The live neural feed of every Earth citizen fizzled out. There would be no spectators here henceforth.

Shooting Star #13

 

Shooting Star #13 woke to the sound of a shattering sound barrier, screaming as he watched impossibly fast-moving vehicles collide into each other as constructions of solid matter, and end up as clouds of vapor and fire. The roar of far distant crowds saturated Star’s neural pathways, as the highway ahead noodled through a series of loops ignorant of conventional physics and common sense.

Several other competitors bifurcated themselves on violently sudden forks in the track, others would spin out, fly off, and fall until they became tiny dots in the sands far below the stilted speedway. All the while, Star’s screams swung from guttural and incoherent, to fervent proclamations of every single curse word in the universal tongue, as his arms somehow autopiloted him from one powersuit-wetting near-death experience to another.

He yelled for help. When that failed he screamed for mercy. The synapse connection crackled in his brain, and the final sounds of dying pilots came through.

Many hours past. Star could not recall ever operating a super-sonic capsule of swiftly dealt death before. There was nothing in his memory that explained the towering star-children, with their grey, bulbous, rubbery limbs and their total absence of facial features.

In time, Star passed many pilots with his preternatural reflexes at the helm. They appeared to him as various-hued phazarlight blurs, as dark sounds reached Star’s mind from the synaptic nanoids resident there. Twenty-eight hours later the rains came, and the track powered down. Whatever brain-tech had tripped and obliterated Star’s memories started opening windows into thoughts which did not belong to him.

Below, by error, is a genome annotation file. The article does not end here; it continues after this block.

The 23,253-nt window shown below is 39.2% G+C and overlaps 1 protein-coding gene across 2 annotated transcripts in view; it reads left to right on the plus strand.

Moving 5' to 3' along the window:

The despair of the desert exiles, unknowably old, and composed of loathing, to the background of beating rain on the pilot pod, the wailing wind, the scritch-scratch of something’s claws creeping. Over and over Star kept asking himself, “what were all those people so desperate to get away from?”

There was a flashing red beacon down the highway. Somebody who could help? Or explain? Anybody? Star scrambled at the exit hatch of the road-rocket until he resolved to kick his way out. Once free, hale needled Star’s face like the icy teeth of some dread wraith, the wind roaring the anguish of the deserted dead from the Sorrowsands as he staggered closer to the light.

The whispers deep in his mind, lamenting the lost, louder, angrier than before, brought visions of violence before his eyes, shaking the foundations on which he stood. The highway lurched and teetered as though tossed on the boiling foam of an enraged ocean. .

On hands and knees, Shooting Star #13 found the beacon. It was another mag-lev,  seemingly empty. Alternately pounding on the glass and tearing at his face in desperation and terror, he didn’t hear the footseteps, and he never saw the titanoid exoskeleton reaching out.

Then Star remembered. Why we race. Why he was so good. And why, if the network abandons you on the highway in the middle of the Sorrowsands, you open your emergency silver bottle and you take your poison.

Because you wouldn’t want to live through what happens next.